Dr. Morgan Cutlip’s years of touring with her father, Dr. John Van Epp, and experience earning her own doctorate degree in psychology played a huge role in helping to publish her first book, Love Your Kids Without Losing Yourself.
Released by the publishing house HarperCollins in September, Cutlip spent seven years creating a tool to help new mothers who found themselves in the same position she used to be in: overwhelmed by a deluge of new responsibilities.
“My book offers a plan for moms to feel good in motherhood while still being a really good mom, so not sacrificing (their relationship or their kids’ relationship) with themselves,” said Cutlip.
A 10-year resident of San Clemente, Cutlip and her husband, Chad, were living in Florida when they had their first child, a daughter named Effie. Effie was born shortly before the family moved across the country.
“I was totally caught off guard by my loss of freedom, by how overwhelmed I was, and what I didn’t know in terms of being a mom,” said Cutlip. “I thought all my degrees would prepare me for this, and I felt so overwhelmed and burnt out (I was) starting to feel some resentment in my relationship.”
From then on, Cutlip felt called to help other mothers, and she got down to work on her book shortly after the birth of her son Roy a few years later.
Her formative experiences in the world of psychology and personal improvement came years before, when her father left his practice to create educational courses for single people and couples.
In junior high school, Cutlip traveled with him to conferences and other events, developing a knowledge of translating psychological theories and research into practical applications. The emphasis on research carried into the process of writing her book.
“I spent a lot of years reading research on millennial mothering and parenting, (and) how it looks different from previous generations,” she said. “Some of the research is about what it’s like to parent in a time of so much information, with social media and the internet, and all of the voices and opinions that are part of our process as parents now.”
Despite the amount of research involved and the references to studies listed in the book, Cutlip asserted that her book was “very readable.” Its basis around the model of attachment, a topic concerning an infant’s connection to their caregiver that Cutlip wrote her dissertation on, helped her write the book quickly once she knew what she wanted to write.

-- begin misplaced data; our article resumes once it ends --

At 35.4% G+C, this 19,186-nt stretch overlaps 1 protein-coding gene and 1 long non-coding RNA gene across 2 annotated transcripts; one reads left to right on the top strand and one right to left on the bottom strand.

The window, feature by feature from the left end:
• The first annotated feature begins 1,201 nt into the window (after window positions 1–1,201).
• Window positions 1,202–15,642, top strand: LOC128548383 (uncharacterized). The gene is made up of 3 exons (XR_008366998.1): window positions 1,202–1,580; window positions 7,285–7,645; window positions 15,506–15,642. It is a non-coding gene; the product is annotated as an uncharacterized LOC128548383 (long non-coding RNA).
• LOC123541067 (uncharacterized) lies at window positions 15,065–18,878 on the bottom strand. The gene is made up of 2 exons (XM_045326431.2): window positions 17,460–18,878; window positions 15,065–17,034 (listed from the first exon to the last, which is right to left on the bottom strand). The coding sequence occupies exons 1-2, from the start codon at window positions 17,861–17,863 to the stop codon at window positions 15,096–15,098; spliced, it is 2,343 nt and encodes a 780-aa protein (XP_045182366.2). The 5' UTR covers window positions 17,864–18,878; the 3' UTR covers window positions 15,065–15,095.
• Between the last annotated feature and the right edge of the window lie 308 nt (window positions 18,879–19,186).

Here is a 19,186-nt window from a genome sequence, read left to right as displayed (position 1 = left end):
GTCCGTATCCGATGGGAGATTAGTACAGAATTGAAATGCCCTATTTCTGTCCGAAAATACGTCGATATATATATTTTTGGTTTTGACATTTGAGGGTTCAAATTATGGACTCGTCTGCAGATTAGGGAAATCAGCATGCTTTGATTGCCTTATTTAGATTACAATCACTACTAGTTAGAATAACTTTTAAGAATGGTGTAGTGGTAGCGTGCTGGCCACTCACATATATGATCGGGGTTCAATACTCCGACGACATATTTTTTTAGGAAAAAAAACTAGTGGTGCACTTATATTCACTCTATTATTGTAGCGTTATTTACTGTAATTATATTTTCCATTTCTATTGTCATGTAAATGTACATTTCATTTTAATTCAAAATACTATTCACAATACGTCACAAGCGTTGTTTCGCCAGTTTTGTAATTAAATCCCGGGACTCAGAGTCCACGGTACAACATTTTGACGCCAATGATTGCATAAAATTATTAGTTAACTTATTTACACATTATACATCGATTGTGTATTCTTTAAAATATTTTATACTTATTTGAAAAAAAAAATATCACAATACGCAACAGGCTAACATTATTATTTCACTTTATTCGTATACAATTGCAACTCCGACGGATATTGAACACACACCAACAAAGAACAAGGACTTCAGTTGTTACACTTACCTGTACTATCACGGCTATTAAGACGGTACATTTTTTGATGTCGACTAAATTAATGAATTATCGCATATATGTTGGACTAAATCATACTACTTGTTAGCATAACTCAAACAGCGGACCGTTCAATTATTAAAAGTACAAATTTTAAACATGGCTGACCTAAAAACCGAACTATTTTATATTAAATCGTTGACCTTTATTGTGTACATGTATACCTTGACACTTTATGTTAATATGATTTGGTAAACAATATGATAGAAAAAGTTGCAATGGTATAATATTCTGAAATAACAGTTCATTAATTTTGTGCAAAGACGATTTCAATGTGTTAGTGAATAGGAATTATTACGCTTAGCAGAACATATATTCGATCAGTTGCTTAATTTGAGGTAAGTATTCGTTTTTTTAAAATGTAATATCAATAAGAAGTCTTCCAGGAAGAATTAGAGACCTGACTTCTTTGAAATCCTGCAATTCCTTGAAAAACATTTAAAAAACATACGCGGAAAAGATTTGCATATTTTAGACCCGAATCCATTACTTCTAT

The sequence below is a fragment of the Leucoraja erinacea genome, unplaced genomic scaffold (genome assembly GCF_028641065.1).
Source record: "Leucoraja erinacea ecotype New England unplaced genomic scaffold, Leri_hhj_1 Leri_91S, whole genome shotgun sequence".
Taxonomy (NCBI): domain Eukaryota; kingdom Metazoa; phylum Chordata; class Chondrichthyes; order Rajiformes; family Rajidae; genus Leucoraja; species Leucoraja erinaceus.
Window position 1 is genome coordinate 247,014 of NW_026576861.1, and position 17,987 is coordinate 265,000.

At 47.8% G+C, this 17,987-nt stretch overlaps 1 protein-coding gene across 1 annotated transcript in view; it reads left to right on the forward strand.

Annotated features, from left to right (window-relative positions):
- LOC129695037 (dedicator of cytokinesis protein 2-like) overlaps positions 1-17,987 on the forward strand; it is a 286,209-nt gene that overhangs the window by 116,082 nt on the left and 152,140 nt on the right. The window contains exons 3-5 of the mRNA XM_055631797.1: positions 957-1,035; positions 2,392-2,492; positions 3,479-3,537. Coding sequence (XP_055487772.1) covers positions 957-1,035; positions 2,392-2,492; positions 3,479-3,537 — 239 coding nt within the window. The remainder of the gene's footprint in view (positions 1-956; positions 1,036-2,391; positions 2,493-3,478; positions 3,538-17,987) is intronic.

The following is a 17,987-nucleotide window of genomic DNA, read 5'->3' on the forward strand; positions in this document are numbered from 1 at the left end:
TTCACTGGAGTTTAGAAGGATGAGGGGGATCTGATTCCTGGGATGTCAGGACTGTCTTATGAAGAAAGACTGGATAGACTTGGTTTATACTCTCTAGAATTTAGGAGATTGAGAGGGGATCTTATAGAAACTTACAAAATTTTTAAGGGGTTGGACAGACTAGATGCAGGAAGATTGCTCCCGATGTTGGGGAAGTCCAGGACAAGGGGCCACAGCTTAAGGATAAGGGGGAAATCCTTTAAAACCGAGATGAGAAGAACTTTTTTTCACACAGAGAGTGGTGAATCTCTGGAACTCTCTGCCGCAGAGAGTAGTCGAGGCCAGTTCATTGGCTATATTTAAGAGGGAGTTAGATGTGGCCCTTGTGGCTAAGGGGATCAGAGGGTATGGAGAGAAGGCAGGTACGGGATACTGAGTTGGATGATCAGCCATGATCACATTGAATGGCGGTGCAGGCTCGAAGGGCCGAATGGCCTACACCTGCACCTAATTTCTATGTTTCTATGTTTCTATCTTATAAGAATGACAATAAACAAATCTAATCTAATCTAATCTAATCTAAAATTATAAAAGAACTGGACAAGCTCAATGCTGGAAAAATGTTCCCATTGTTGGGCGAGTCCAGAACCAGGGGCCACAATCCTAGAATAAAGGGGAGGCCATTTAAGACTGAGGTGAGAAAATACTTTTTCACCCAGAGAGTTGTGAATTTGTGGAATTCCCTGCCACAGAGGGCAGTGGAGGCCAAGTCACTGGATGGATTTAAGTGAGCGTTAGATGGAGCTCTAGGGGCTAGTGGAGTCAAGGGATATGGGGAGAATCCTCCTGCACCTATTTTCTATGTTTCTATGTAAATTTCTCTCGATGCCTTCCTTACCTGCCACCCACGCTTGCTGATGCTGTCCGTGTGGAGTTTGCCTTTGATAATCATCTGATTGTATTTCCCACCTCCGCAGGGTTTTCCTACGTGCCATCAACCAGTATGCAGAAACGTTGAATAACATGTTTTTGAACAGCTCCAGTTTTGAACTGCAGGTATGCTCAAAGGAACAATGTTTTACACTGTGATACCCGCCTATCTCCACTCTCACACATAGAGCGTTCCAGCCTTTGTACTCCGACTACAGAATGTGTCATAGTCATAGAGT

The only problems, however, involved getting the spark to officially start writing and finding time in her schedule to do so.
After years of chipping away at her outline and “sitting on her idea,” as Cutlip described it, she and her husband had an authentic conversation that taught her the situation was “now or never.”
“I keep waiting for this break in life,” she recalled. “It’s just not happening (and) I’m getting busier, so I’m going to do it even though I don’t feel ready.”
Cutlip secured a literary agent within the next two weeks, and after the pair refined the proposal for her book, they sent it out to publishers and received multiple offers.
“I was really thrilled to go with a big publishing house, because that (gives) credibility to your book and (opens the door) to opportunities and relationships,” she said. “Honestly, it felt really surreal.”
As a mother of two with a husband who travels for work, Cutlip then needed to figure out how she could have enough time in one sitting to do some significant writing. The couple decided that the best option would be for Chad to take the children, now 7 and 10 years old, on weekend road trips that allowed her to complete a few chapters at a time.
“Obviously, the thought process was months and months, (with) the outlining, but the actual writing of the book occurred in about five weekends,” said Cutlip. “I write quickly once I have my framework. All the research was done by that point.”
Over the last few years, Cutlip has built a significant Instagram presence as she’s continued working with her father at the company My Love Thinks, which produces blogs, podcasts and other courses aimed at teaching people about relationships.
She’s also been featured in publications such as the New York Times and Women’s Health Magazine, and appeared on Good Morning America to promote her book.
Cutlip called her rising national recognition “scary and exciting,” as it can sometimes portray an unrealistic outward appearance.
“I’m working hard to try to get this book in front of as many people as possible because I know it’s going to help moms, but it … also feels, I think, behind the scenes, like I’m just hustling over here,” she said, adding that her situation is “more glamorous than reality.”
She’s received an avalanche of support on social media since publishing her book, which has been a humbling experience for her.
Cutlip said she gets messages daily about how her work has impacted people’s lives, and that comments about her book often center around her relatability and practical advice. Mothers feel seen, she added, and that they’re not being judged.
“It’s not a list of self care strategies,” said Cutlip. “It’s not like, ‘Go take a walk and get your nails done.’ It’s actually meaningful strategies that are going to make a big difference in how they experienced motherhood.”
She also mentioned another interaction that meant a lot to her.
“Somebody said, ‘Your book is like amazing information (wrapped) in a warm hug,’ ” Cutlip continued. “That’s the best compliment I’ve ever received.”
More information about Love Your Kids Without Losing Yourself, as well as Cutlip’s blog, courses, and podcast can be found at drmorgancutlip.com.